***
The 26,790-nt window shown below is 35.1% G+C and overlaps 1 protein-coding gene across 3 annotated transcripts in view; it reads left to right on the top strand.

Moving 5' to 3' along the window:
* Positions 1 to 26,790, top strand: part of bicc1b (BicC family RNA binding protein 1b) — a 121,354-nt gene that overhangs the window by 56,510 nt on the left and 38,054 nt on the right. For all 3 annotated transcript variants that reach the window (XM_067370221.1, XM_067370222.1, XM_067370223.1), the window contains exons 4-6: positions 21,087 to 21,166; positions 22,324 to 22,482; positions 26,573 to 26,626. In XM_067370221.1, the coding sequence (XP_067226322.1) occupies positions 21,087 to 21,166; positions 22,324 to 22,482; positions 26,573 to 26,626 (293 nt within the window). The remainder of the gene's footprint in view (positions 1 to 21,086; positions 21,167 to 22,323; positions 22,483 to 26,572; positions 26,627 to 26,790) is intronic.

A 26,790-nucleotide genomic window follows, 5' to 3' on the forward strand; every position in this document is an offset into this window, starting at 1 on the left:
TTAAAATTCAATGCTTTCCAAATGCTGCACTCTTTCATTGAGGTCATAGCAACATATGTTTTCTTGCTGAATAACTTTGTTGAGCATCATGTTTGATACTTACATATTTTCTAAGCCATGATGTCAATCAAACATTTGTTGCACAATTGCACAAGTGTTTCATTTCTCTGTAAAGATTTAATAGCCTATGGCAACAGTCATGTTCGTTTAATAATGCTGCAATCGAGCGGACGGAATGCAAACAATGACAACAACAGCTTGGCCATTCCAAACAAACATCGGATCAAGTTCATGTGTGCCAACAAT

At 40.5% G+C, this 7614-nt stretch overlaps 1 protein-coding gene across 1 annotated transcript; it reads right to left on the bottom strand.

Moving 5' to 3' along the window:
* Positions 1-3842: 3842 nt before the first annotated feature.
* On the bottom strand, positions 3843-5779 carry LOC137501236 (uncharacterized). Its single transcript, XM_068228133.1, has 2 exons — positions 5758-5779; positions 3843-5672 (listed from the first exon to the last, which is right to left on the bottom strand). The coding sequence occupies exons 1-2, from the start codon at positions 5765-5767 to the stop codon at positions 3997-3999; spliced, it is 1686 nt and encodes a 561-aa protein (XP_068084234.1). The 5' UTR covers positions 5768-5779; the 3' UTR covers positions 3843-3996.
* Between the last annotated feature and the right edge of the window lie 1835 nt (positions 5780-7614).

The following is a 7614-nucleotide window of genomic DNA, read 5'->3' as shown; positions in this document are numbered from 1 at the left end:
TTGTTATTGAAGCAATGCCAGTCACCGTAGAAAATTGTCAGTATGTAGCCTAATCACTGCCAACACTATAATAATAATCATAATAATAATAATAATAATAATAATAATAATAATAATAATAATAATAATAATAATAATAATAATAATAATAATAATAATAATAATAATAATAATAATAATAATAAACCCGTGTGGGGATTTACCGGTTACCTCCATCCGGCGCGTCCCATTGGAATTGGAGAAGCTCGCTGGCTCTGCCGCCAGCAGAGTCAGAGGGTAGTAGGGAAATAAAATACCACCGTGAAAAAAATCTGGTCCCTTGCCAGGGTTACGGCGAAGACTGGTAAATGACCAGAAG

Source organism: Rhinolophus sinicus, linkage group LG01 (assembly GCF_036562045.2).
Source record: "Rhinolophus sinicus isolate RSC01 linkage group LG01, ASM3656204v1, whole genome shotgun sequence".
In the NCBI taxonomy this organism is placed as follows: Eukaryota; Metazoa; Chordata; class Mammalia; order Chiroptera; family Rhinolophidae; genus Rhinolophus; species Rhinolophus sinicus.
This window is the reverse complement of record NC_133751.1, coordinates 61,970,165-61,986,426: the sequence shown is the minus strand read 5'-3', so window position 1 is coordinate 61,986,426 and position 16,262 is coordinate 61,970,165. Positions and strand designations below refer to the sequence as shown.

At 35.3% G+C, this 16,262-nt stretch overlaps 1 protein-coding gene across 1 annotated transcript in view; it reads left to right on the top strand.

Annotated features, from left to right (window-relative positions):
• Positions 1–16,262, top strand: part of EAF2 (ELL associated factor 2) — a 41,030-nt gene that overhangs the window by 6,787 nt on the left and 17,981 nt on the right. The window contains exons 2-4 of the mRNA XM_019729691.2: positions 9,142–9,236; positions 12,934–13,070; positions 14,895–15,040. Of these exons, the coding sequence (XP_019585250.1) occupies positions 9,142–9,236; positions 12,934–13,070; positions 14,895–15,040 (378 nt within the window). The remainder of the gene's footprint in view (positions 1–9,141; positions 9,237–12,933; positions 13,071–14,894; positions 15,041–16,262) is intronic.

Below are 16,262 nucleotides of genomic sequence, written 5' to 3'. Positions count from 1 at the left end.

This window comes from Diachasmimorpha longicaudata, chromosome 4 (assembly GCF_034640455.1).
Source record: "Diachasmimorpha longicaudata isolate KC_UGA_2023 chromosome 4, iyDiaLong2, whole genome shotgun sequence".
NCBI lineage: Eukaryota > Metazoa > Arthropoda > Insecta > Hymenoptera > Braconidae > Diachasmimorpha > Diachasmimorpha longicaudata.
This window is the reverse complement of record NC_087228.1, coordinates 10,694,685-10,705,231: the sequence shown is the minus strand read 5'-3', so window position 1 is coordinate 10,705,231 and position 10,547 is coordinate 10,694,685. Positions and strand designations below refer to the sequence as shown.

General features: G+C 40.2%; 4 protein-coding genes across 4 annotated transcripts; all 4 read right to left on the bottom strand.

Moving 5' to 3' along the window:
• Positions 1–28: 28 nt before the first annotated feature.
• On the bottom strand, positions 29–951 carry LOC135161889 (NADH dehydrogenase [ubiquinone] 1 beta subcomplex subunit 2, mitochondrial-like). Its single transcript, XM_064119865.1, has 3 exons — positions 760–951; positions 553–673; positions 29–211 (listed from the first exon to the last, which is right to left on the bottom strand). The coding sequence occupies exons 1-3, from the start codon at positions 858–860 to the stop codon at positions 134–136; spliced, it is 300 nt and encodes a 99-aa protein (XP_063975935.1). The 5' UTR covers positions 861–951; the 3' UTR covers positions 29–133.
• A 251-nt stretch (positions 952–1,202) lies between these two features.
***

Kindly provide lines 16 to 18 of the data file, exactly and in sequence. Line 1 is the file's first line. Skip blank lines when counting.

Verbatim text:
This window is the reverse complement of record NC_133751.1, coordinates 61,970,165-61,986,426: the sequence shown is the minus strand read 5'-3', so window position 1 is coordinate 61,986,426 and position 16,262 is coordinate 61,970,165. Positions and strand designations below refer to the sequence as shown.

At 35.3% G+C, this 16,262-nt stretch overlaps 1 protein-coding gene across 1 annotated transcript in view; it reads left to right on the top strand.

Annotated features, from left to right (window-relative positions):